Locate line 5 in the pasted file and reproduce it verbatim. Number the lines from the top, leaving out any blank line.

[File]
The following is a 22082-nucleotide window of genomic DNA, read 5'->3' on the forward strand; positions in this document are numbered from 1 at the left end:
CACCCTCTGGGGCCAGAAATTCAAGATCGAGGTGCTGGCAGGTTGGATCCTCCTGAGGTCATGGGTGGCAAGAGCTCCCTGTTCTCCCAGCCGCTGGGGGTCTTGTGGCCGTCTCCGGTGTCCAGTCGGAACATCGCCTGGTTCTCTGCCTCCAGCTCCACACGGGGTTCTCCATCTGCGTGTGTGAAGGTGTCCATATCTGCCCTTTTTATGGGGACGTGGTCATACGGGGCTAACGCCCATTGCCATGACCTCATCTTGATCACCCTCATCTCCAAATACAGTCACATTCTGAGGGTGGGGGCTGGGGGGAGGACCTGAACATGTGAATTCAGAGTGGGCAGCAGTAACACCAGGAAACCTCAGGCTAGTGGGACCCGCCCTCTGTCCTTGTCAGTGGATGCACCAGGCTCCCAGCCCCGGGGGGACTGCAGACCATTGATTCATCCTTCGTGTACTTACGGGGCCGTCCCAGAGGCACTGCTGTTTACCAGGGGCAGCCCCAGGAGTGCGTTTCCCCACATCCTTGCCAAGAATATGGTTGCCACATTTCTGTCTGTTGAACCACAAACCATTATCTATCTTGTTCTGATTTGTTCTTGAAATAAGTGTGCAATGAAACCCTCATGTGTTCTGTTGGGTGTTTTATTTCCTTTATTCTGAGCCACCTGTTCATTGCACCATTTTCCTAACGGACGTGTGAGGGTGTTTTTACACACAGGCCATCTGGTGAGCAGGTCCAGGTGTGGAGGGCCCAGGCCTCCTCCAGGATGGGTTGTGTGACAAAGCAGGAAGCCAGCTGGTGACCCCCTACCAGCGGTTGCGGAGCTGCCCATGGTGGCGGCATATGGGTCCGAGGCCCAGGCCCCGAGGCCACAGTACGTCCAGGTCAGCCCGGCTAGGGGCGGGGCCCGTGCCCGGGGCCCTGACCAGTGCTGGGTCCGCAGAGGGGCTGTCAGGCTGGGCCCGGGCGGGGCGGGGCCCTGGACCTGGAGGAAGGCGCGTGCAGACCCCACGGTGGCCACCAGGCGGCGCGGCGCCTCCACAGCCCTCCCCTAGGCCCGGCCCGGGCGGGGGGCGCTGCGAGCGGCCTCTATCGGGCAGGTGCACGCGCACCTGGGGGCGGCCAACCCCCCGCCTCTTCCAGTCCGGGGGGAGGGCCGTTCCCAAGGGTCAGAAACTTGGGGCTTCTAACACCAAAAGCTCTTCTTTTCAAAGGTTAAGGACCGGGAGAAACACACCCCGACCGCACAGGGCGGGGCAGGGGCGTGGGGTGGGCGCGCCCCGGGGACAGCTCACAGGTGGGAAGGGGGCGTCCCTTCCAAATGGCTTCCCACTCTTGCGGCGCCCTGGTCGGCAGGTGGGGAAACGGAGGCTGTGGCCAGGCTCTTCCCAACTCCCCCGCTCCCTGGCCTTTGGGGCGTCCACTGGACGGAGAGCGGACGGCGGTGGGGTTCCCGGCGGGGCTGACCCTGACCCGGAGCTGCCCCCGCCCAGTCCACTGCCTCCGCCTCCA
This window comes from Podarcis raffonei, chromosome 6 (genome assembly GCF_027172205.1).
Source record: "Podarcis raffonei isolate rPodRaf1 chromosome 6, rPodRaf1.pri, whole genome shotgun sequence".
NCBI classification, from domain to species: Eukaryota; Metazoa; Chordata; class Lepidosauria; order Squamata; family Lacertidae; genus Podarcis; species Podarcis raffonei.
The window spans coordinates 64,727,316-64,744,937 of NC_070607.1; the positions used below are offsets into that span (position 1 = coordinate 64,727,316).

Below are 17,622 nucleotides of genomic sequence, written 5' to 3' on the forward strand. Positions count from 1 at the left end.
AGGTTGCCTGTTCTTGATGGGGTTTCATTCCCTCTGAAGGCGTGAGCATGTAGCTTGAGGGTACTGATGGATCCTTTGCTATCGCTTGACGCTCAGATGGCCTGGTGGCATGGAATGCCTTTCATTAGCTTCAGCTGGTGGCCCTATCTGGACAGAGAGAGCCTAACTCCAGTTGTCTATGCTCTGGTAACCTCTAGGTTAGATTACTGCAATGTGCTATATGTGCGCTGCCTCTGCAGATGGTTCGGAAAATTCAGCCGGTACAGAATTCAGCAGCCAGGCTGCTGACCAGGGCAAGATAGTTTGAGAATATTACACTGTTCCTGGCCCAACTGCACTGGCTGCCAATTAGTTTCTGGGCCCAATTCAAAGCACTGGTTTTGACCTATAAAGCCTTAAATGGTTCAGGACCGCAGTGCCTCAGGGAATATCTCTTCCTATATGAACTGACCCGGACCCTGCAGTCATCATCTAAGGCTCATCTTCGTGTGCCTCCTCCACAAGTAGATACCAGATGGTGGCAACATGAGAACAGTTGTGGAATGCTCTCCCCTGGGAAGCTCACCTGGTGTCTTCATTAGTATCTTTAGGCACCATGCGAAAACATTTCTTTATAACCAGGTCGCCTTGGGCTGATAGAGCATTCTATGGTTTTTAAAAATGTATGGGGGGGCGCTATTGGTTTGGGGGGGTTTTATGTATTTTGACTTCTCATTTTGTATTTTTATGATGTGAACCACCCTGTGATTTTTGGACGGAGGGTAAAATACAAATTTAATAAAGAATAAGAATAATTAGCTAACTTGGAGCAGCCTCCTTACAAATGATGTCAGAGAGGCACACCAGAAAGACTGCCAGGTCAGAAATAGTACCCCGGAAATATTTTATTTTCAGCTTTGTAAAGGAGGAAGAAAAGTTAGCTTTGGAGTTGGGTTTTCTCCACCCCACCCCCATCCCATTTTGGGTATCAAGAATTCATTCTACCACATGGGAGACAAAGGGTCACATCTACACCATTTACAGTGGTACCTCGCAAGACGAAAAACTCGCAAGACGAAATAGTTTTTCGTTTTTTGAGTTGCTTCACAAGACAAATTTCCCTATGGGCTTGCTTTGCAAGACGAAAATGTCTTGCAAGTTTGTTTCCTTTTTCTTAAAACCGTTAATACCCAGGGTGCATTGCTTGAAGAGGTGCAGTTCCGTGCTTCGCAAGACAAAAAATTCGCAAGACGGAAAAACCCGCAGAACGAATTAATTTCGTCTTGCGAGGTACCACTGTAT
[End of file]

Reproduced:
NCBI classification, from domain to species: Eukaryota; Metazoa; Chordata; class Lepidosauria; order Squamata; family Lacertidae; genus Podarcis; species Podarcis raffonei.